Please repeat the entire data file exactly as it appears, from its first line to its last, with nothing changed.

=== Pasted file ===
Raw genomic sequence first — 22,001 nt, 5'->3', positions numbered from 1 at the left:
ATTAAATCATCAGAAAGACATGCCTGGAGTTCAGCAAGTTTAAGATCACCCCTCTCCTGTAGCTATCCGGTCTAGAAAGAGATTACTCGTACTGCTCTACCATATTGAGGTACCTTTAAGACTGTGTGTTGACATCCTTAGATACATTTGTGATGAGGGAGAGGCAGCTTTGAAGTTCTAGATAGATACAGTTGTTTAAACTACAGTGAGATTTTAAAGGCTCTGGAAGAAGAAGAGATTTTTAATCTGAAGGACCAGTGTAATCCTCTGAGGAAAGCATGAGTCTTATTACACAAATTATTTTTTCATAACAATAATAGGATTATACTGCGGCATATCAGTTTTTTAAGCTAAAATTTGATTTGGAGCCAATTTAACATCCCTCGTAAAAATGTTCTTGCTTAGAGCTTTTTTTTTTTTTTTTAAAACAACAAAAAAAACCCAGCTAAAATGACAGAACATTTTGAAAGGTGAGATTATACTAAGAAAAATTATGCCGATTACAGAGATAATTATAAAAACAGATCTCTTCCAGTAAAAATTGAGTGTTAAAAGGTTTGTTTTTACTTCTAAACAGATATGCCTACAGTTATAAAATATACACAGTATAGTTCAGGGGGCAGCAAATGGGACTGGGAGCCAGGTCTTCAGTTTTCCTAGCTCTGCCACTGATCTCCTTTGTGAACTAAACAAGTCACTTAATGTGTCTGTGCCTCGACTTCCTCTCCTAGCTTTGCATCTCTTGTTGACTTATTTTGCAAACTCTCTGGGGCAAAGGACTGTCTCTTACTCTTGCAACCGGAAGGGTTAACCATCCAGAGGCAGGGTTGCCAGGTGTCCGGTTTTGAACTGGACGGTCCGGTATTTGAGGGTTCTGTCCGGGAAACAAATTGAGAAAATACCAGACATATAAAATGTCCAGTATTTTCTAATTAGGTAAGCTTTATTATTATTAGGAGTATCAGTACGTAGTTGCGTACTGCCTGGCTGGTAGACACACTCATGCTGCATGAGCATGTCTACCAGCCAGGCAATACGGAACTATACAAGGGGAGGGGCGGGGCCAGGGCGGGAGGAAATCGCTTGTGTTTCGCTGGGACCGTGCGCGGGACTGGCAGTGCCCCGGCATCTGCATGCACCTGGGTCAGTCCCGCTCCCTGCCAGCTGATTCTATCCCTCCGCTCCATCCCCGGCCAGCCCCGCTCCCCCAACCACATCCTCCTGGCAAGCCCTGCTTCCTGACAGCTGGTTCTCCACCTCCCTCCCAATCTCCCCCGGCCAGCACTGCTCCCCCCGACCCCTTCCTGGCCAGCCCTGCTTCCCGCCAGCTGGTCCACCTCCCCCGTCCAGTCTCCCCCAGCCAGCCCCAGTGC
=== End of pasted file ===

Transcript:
Raw genomic sequence first — 22,001 nt, 5'->3', positions numbered from 1 at the left:
ATTAAATCATCAGAAAGACATGCCTGGAGTTCAGCAAGTTTAAGATCACCCCTCTCCTGTAGCTATCCGGTCTAGAAAGAGATTACTCGTACTGCTCTACCATATTGAGGTACCTTTAAGACTGTGTGTTGACATCCTTAGATACATTTGTGATGAGGGAGAGGCAGCTTTGAAGTTCTAGATAGATACAGTTGTTTAAACTACAGTGAGATTTTAAAGGCTCTGGAAGAAGAAGAGATTTTTAATCTGAAGGACCAGTGTAATCCTCTGAGGAAAGCATGAGTCTTATTACACAAATTATTTTTTCATAACAATAATAGGATTATACTGCGGCATATCAGTTTTTTAAGCTAAAATTTGATTTGGAGCCAATTTAACATCCCTCGTAAAAATGTTCTTGCTTAGAGCTTTTTTTTTTTTTTTTAAAACAACAAAAAAAACCCAGCTAAAATGACAGAACATTTTGAAAGGTGAGATTATACTAAGAAAAATTATGCCGATTACAGAGATAATTATAAAAACAGATCTCTTCCAGTAAAAATTGAGTGTTAAAAGGTTTGTTTTTACTTCTAAACAGATATGCCTACAGTTATAAAATATACACAGTATAGTTCAGGGGGCAGCAAATGGGACTGGGAGCCAGGTCTTCAGTTTTCCTAGCTCTGCCACTGATCTCCTTTGTGAACTAAACAAGTCACTTAATGTGTCTGTGCCTCGACTTCCTCTCCTAGCTTTGCATCTCTTGTTGACTTATTTTGCAAACTCTCTGGGGCAAAGGACTGTCTCTTACTCTTGCAACCGGAAGGGTTAACCATCCAGAGGCAGGGTTGCCAGGTGTCCGGTTTTGAACTGGACGGTCCGGTATTTGAGGGTTCTGTCCGGGAAACAAATTGAGAAAATACCAGACATATAAAATGTCCAGTATTTTCTAATTAGGTAAGCTTTATTATTATTAGGAGTATCAGTACGTAGTTGCGTACTGCCTGGCTGGTAGACACACTCATGCTGCATGAGCATGTCTACCAGCCAGGCAATACGGAACTATACAAGGGGAGGGGCGGGGCCAGGGCGGGAGGAAATCGCTTGTGTTTCGCTGGGACCGTGCGCGGGACTGGCAGTGCCCCGGCATCTGCATGCACCTGGGTCAGTCCCGCTCCCTGCCAGCTGATTCTATCCCTCCGCTCCATCCCCGGCCAGCCCCGCTCCCCCAACCACATCCTCCTGGCAAGCCCTGCTTCCTGACAGCTGGTTCTCCACCTCCCTCCCAATCTCCCCCGGCCAGCACTGCTCCCCCCGACCCCTTCCTGGCCAGCCCTGCTTCCCGCCAGCTGGTCCACCTCCCCCGTCCAGTCTCCCCCAGCCAGCCCCAGTGC